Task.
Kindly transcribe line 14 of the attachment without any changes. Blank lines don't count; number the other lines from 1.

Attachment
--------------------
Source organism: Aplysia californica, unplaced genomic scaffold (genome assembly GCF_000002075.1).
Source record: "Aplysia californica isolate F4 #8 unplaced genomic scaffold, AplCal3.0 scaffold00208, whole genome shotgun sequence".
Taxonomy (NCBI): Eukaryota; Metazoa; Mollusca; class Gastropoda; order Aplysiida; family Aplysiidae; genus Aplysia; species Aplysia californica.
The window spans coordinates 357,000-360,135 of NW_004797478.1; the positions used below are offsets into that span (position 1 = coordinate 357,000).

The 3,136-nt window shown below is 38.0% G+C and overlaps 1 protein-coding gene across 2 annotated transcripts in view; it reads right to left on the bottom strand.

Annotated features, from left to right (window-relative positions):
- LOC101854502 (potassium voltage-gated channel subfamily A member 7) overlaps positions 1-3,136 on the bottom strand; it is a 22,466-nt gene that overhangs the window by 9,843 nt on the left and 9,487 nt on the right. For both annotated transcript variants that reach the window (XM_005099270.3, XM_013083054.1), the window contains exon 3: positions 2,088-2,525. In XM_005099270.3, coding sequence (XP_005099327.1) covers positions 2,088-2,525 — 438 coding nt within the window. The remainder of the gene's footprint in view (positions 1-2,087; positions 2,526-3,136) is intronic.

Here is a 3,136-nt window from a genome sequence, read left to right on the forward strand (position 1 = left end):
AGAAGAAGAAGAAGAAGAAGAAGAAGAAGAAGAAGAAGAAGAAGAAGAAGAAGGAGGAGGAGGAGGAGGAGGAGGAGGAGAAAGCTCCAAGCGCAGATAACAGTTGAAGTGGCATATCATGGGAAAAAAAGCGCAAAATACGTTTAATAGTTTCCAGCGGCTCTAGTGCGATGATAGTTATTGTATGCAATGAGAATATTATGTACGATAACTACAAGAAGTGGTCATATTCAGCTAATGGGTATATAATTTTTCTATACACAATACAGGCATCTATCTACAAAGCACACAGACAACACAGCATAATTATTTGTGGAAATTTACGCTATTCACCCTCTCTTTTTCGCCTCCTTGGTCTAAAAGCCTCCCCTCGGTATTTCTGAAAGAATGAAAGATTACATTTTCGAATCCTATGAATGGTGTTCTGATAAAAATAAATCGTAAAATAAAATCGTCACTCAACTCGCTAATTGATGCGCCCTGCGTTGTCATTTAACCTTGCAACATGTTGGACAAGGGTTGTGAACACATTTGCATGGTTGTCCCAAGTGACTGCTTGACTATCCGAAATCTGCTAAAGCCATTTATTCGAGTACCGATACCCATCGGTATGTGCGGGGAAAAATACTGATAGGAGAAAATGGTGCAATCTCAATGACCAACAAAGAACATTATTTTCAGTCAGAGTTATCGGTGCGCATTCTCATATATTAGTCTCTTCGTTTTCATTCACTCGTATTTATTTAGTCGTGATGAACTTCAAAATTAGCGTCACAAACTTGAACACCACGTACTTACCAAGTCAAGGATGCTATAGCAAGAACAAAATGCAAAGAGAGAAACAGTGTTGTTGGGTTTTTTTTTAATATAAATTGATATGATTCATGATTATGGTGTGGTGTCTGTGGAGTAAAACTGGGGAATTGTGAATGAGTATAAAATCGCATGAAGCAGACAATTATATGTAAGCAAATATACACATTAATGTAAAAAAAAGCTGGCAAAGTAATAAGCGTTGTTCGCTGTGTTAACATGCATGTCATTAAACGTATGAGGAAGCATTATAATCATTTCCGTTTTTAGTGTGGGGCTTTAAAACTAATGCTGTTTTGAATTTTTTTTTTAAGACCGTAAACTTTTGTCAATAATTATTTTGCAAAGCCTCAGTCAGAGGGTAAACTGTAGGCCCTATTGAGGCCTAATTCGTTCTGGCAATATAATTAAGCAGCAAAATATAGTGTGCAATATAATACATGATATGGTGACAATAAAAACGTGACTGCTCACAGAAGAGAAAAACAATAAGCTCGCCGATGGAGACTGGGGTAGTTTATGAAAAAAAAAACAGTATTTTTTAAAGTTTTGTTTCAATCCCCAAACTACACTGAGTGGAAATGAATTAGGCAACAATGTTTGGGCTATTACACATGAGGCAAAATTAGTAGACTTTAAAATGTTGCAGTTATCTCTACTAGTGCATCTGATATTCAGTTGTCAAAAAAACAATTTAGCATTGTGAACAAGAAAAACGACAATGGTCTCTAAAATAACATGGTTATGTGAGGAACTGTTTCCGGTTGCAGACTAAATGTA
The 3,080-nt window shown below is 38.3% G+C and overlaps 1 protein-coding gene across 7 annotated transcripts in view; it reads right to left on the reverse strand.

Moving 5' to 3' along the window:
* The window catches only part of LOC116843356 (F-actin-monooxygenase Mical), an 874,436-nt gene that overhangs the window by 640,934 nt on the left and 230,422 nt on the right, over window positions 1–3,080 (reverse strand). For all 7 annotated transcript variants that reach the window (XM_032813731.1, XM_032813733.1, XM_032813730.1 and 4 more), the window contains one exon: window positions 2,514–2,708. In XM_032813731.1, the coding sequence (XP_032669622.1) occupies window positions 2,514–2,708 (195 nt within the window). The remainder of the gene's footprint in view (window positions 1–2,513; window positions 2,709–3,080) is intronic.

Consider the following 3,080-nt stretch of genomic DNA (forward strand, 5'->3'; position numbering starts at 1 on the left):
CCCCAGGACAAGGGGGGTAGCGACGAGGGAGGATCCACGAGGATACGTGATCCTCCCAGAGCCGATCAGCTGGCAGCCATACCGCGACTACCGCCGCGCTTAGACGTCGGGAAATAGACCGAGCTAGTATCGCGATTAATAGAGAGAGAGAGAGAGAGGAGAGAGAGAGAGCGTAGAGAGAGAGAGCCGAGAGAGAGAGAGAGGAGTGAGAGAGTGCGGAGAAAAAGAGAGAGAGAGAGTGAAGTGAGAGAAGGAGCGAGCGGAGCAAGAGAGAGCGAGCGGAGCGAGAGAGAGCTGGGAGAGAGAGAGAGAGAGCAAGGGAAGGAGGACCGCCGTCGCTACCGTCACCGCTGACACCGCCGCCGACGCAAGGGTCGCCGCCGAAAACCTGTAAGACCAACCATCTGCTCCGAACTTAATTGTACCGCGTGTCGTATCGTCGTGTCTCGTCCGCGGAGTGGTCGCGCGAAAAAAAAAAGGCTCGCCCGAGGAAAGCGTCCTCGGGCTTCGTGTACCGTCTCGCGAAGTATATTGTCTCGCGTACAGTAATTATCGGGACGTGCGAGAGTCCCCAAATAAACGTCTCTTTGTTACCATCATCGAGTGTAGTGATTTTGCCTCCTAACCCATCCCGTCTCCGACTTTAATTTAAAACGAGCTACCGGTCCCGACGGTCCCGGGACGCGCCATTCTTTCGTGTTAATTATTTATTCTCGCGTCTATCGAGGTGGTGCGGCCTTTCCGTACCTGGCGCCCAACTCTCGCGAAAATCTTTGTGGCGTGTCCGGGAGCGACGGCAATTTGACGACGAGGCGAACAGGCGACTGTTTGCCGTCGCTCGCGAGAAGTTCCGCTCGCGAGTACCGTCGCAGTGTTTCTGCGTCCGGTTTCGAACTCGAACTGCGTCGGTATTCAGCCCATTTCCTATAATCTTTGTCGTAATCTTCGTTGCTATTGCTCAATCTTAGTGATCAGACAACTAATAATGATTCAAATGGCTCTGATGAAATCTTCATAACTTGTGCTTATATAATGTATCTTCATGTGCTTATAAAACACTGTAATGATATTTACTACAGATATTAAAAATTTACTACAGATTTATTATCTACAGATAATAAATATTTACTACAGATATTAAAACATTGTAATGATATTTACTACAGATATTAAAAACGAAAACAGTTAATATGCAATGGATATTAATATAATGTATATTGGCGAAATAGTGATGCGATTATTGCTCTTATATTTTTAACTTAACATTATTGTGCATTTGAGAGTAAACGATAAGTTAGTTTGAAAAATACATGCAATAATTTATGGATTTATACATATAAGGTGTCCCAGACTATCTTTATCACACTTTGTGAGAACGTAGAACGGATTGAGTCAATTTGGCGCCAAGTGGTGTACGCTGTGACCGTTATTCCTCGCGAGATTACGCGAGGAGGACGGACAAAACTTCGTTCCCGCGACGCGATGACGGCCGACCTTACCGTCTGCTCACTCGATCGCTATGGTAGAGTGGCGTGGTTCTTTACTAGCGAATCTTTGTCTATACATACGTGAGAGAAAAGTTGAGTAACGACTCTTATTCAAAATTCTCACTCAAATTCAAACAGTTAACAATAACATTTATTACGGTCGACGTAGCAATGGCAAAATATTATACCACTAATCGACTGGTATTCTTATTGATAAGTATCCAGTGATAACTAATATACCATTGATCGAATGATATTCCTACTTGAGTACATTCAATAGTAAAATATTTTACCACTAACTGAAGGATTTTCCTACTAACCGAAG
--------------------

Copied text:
CCCCAGGACAAGGGGGGTAGCGACGAGGGAGGATCCACGAGGATACGTGATCCTCCCAGAGCCGATCAGCTGGCAGCCATACCGCGACTACCGCCGCGCTTAGACGTCGGGAAATAGACCGAGCTAGTATCGCGATTAATAGAGAGAGAGAGAGAGAGGAGAGAGAGAGAGCGTAGAGAGAGAGAGCCGAGAGAGAGAGAGAGGAGTGAGAGAGTGCGGAGAAAAAGAGAGAGAGAGAGTGAAGTGAGAGAAGGAGCGAGCGGAGCAAGAGAGAGCGAGCGGAGCGAGAGAGAGCTGGGAGAGAGAGAGAGAGAGCAAGGGAAGGAGGACCGCCGTCGCTACCGTCACCGCTGACACCGCCGCCGACGCAAGGGTCGCCGCCGAAAACCTGTAAGACCAACCATCTGCTCCGAACTTAATTGTACCGCGTGTCGTATCGTCGTGTCTCGTCCGCGGAGTGGTCGCGCGAAAAAAAAAAGGCTCGCCCGAGGAAAGCGTCCTCGGGCTTCGTGTACCGTCTCGCGAAGTATATTGTCTCGCGTACAGTAATTATCGGGACGTGCGAGAGTCCCCAAATAAACGTCTCTTTGTTACCATCATCGAGTGTAGTGATTTTGCCTCCTAACCCATCCCGTCTCCGACTTTAATTTAAAACGAGCTACCGGTCCCGACGGTCCCGGGACGCGCCATTCTTTCGTGTTAATTATTTATTCTCGCGTCTATCGAGGTGGTGCGGCCTTTCCGTACCTGGCGCCCAACTCTCGCGAAAATCTTTGTGGCGTGTCCGGGAGCGACGGCAATTTGACGACGAGGCGAACAGGCGACTGTTTGCCGTCGCTCGCGAGAAGTTCCGCTCGCGAGTACCGTCGCAGTGTTTCTGCGTCCGGTTTCGAACTCGAACTGCGTCGGTATTCAGCCCATTTCCTATAATCTTTGTCGTAATCTTCGTTGCTATTGCTCAATCTTAGTGATCAGACAACTAATAATGATTCAAATGGCTCTGATGAAATCTTCATAACTTGTGCTTATATAATGTATCTTCATGTGCTTATAAAACACTGTAATGATATTTACTACAGATATTAAAAATTTACTACAGATTTATTATCTACAGATAATAAATATTTACTACAGATATTAAAACATTGTAATGATATTTACTACAGATATTAAAAACGAAAACAGTTAATATGCAATGGATATTAATATAATGTATATTGGCGAAATAGTGATGCGATTATTGCTCTTATATTTTTAACTTAACATTATTGTGCATTTGAGAGTAAACGATAAGTTAGTTTGAAAAATACATGCAATAATTTATGGATTTATACATATAAGGTGTCCCAGACTATCTTTATCACACTTTGTGAGAACGTAGAACGGATTGAGTCAATTTGGCGCCAAGTGGTGTACGCTGTGACCGTTATTCCTCGCGAGATTACGCGAGGAGGACGGACAAAACTTCGTTCCCGCGACGCGATGACGGCCGACCTTACCGTCTGCTCACTCGATCGCTATGGTAGAGTGGCGTGGTTCTTTACTAGCGAATCTTTGTCTATACATACGTGAGAGAAAAGTTGAGTAACGACTCTTATTCAAAATTCTCACTCAAATTCAAACAGTTAACAATAACATTTATTACGGTCGACGTAGCAATGGCAAAATATTATACCACTAATCGACTGGTATTCTTATTGATAAGTATCCAGTGATAACTAATATACCATTGATCGAATGATATTCCTACTTGAGTACATTCAATAGTAAAATATTTTACCACTAACTGAAGGATTTTCCTACTAACCGAAG